principle and he thought of the little wavelets any superimpose them and got beautiful diffraction or and fractions all talk about refraction here but and we could regard these as individual founder of the clonal bacteria or virus plaques all along this line going into a different medium with a different velocity and if you do this nice superposition of origins of then you fact a bending of refraction as you would all of affair man who formulated principle of least time and then we'll see how that comes into play in a minute but the formal realization of this principle this time it's an elementary exercise in the calculus of variations that a complicated medium here a past parameterize by clings take my word for it all of this equation down here where I have a position dependent velocity .period describes the the principle of least time and question is does that work for these nonlinear wave equations I'm not saying interference that would involve Crescent Frost fees are not present Frost deserved reserve game of solitaire on our way from coming coming by with maybe a similar principle could be applied and if I have a diamond we could head implement collegians and mad by saying OK here's a little plot virus on infected cell right at the front here's from it's going to be sweeping by this diamond of size and we can ask Is this person the year following hypothetical question that person but seller virus where did your ancestors come from and clearly the ancestors that were most likely to get there 1st is summarized up here it's survival the fastest and so the ancestor probably came from here on the other hand for on this little point on the front this emerging from the shaper trying to calculate but presumably because of the shortest path it's coming up straight here and analysts bending somewhere on the arc of a circle and so that's the idea and notice it leads naturally to a cost at the tip of the diamond no we have to be a little careful but we can go through his little calculation I did of the shape of the cost downstream of the diamond This is the angle the opening angle of the of the cast and it gradually flattens and it starts off a diamond like like a 90 degree costs gradually flattens out his 0 like 1 over time so it's not exponential it's pretty slow that's 1 the interesting observations this is like geometrical optics geometrical optics works when the scale of the variation of the objects that you're refracting around or large compared the wavelength of light for example here requirement is that the object the large compared to the width of that Fisher but other than that the front the frontier aware it that I was talking about earlier however I want to mention this will come in at the very end of we have to be careful .period information but neglects the discrete missile viruses themselves and it's a good it is reasonable 1st approximation but the idea is that is a simple computer simulation of the infected cell giving rise to another infected cells and so forth and in the simple lattice context you can program this on your laptop yourself you can actually look at what happens when you go by diamond and you can see here now the lineages the actual lineages of who begat Homer who destroyed home coming up here matters of viral lineage for example here's the cast but you can see that the friend is Ross that's 1 difference that's an important difference but also the pastor not straight lines their wiggling their jiggling around due to a phenomenon called genetic drift in population genetics here there's no genetic differences that I'm mindful attracting but these patterns that look like that the Nile River delta and so forth are lineages that server reminiscent of a kind of Fineman path integral approach but understanding complicated dynamical problems and in general he'd have to some over overpass but there's certainly something very interesting but vaguely reminiscent of Loijens Informatics notices a curved path here and except for these fluctuations which are quite interesting I think of that might be a good 1st step 1st cut at what's going on just like geometrical optics is the good news was 1st cut off for flu-like phenomenon that although it neglects the wave nature and so forth OK so Our here's we have are aware of Fisher equation and what we can do actually what sort of test origins and then and Fairmont is too solve this fisher equation with an obstacle and while we do is we take the growth rate to be 0 inside the obstacle although the viruses can still diffuse and so here I have a diamond-shaped object on a wider got obsessed with diamonds but there is a cost that he also and if you think the diamond especially over here is an ellipse or I think it was originally a circle and now there is again a cost and the cost we've we've checked numerically seem in experiments to heal like 1 over time and costs understanding as we think we now do a single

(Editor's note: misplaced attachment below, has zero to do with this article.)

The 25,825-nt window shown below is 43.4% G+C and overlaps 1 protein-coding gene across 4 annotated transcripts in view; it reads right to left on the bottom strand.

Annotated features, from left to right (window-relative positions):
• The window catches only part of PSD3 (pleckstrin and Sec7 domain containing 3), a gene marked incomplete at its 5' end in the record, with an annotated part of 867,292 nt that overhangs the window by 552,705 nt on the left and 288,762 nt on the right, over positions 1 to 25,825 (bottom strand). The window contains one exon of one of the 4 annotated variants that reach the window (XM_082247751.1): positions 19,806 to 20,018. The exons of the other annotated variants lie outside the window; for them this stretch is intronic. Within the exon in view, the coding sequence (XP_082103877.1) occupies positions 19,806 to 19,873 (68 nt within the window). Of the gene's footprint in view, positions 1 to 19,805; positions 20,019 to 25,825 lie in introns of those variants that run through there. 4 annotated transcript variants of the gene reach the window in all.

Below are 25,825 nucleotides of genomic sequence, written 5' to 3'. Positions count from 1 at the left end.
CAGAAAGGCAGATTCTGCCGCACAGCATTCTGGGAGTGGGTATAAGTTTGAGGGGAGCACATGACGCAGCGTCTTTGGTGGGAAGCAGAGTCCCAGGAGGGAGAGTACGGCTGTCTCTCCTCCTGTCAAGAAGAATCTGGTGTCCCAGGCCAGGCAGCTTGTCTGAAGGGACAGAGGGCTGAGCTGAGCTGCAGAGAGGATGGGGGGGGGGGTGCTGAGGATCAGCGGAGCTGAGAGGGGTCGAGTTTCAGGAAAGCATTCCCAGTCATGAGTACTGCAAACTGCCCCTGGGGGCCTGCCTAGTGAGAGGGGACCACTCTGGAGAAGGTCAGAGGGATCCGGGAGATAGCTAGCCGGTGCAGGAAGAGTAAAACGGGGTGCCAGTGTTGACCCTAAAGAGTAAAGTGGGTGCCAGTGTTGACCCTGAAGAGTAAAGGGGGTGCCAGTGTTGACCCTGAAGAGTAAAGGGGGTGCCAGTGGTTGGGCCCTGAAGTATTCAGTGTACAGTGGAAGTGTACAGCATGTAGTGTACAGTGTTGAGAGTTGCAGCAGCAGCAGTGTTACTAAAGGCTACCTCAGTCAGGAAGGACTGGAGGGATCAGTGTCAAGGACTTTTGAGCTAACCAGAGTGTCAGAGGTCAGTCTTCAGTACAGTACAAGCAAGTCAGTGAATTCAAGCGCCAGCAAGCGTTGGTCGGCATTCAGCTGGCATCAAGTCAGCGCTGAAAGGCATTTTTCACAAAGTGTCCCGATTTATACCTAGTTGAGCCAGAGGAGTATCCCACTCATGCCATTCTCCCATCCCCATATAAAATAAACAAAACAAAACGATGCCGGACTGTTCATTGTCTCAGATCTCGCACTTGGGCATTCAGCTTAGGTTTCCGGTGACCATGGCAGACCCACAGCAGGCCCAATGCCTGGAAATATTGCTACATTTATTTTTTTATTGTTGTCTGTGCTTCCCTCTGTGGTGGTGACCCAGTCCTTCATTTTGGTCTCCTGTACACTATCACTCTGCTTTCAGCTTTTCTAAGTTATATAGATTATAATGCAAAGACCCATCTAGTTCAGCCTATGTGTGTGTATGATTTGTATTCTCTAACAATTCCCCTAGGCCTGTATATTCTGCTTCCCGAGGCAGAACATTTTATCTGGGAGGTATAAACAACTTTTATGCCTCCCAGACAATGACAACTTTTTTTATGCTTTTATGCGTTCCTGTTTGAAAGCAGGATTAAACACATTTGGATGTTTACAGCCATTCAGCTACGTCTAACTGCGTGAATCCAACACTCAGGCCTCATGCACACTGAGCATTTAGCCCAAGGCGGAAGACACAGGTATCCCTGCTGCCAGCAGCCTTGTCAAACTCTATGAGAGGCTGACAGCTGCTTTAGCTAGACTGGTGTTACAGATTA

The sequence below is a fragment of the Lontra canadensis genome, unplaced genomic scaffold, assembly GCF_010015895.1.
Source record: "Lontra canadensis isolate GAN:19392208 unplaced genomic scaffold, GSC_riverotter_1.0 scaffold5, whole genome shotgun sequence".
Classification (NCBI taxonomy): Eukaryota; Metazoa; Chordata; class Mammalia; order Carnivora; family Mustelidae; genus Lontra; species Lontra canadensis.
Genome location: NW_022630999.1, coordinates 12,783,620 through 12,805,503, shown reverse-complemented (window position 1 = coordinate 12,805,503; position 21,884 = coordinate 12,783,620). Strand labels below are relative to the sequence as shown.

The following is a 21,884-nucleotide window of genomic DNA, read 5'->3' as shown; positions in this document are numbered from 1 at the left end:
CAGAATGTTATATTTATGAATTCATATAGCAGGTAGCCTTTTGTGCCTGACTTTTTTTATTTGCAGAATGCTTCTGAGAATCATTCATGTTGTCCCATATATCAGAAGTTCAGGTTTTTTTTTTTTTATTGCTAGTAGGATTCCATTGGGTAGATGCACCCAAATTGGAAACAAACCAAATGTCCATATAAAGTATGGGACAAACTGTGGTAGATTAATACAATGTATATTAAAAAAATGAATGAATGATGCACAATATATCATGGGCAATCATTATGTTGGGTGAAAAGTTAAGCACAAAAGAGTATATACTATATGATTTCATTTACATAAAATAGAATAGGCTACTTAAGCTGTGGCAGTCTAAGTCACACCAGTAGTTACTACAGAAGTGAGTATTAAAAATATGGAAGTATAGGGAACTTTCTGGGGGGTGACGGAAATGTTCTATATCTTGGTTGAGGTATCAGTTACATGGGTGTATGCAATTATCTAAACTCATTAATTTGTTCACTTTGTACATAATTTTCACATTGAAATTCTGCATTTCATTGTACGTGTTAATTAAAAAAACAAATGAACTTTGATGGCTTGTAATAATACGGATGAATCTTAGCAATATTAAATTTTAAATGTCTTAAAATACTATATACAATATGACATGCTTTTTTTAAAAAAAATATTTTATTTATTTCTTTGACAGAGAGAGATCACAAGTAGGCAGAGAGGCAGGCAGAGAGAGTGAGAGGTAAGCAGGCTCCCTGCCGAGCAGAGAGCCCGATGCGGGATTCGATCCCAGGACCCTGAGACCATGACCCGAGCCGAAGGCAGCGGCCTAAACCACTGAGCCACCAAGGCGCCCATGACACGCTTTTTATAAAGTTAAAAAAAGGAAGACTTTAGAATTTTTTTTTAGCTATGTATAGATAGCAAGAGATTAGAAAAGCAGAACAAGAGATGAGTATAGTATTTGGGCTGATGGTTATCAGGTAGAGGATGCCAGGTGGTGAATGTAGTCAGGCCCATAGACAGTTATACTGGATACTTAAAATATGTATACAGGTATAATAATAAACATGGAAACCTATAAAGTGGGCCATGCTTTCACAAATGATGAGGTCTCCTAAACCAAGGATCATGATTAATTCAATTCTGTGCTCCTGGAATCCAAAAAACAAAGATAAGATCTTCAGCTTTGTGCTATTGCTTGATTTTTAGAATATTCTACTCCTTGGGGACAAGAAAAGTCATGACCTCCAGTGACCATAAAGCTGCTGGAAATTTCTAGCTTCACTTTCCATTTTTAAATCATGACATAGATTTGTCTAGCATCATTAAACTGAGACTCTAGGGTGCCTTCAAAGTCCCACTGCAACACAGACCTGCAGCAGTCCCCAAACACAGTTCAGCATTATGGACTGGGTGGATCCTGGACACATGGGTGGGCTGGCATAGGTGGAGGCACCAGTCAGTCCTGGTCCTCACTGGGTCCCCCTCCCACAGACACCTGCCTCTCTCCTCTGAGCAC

obstacles ultimately we want to look at multiple obstacles to here's an interesting array of squares a diamonds the purple here shows where the wave would have gone in the absence of the obstacles is like a lattice of square like the wintry model of statistical mechanics it's a lattice of of Lake and on this this is the front end of the 1st work this is where the front would have been in the absence of diamonds this is where actually is and you can see it slowing down so there's an index of refraction that describes these complicated media at least under some circumstances OK but on the other hand if I move the square is a little further apart as well from did and now you can see that you get cast but the costs and the develop overall velocity is unchanged and this is a big difference from way phenomena were there'd be back scattering and was probably slowed down a bit but even then and this expanded geometry of so we're still trying to track it down but they're there at least under some circumstances can be reduced velocity and hence the bending an index of refraction OK so now I want to conclude by talking about population genetics and ideally we would have been able to make bacteria that were different cut Missouri viruses that were different colors and and track the different viral species we weren't successful you least yet in doing that maybe someone the audience to do it all he cited do instead was to now instead of having viruses growth through bacterial ones to let bacteria just grown on a petri dish just like in the original experiment that I showed you and this is a again bacteria so soaked filter paper 3 different colors but is a great deal of chaos and fighting dominance or whatever you want call these proximately neutral strains of red a blue and yellow in the early days but eventually there's local fixation genetic the mixing of these 3 colors and I want to ask what happens when we had an obstacle so obstacle in this case was simply out of a circular of very fine mesh piece of filter paper so that it can date vaguely see hear and see here heroes as a kind of black circle and nutrients couldn't get up to the egg are allowed to feed these these bacteria that were coming coming down from above and so if I take a take a look here so you can see the effect of the obstacle on the population genetics it's not very visible but there was a cost saying cuts we had before but right at the cusp at 6 o'clock to genetic variants come together and this only happens when the neutral if there was a selective advantage they would this meeting would have been shifted to 7 o'clock but over here or 5 o'clock let's say so this is a kind of selective advantage meter and notice that this boundary as much straighter than that of the Wiggles that you have over here so there is a scar in the genetic landscape of this obstacle this lake like obstacle that seems to persist for a very long time and here's a radial of range expansion version of the same thing again but in this case the yellow and blue strains meet at least approximately at 6 o'clock may be a little more more courts 7 and out of the system shows these obstacles to really have we think a pretty important role in the population genetics and has assembled from strained as a theoretical physicist and so on he got beautiful results she just went simulated and what he did was to simulate not 3 colors but essentially an infinite number of colors 1 1 color every bacteria has its own distinct Gino and that's all that's true humans to an excellent approximation of and I can be implemented actually using something called the Brando technology in molecular biology we may or may not do ourselves but here's a whole bunch of colors migrating around elliptical object and you see pretty much the same thing you'll see a cost when things come together right now almost in a vertical slope and then with these fluctuations we see the blue and the green on the genetic boundary that it is inherited by the passage around the obstacle and and you can think of this as a kind of selections but by geometry because notice the very fortunate bacteria that just grazed the the Ellipse up here the green and then there's this blue strain which almost got squeezed out but basically had his Open Range downstream and were able to it's sort of takeover and that's the other thing that we're following up on which we think is it quite interesting disorders experiment again here's a simulation going around a diamond-shaped obstacles so you can see that dozens of shape doesn't matter that much there's the cast there's the boundary in this case purple and green and there are other lineages and notice that you go up here to the frontier and all of origins and pheromone you ask Where did your ancestors come from most of the time those ancestors just grazed the corner of the this this little rumpus this time and so on it's the kind of selection it's like a population bottleneck but it half faced only that is the nature of the construction of and we think it's very interesting to try to do so coalescence theory and look at these lineages and how they branch and how that branching is influenced by these obstacles so am I. I'd like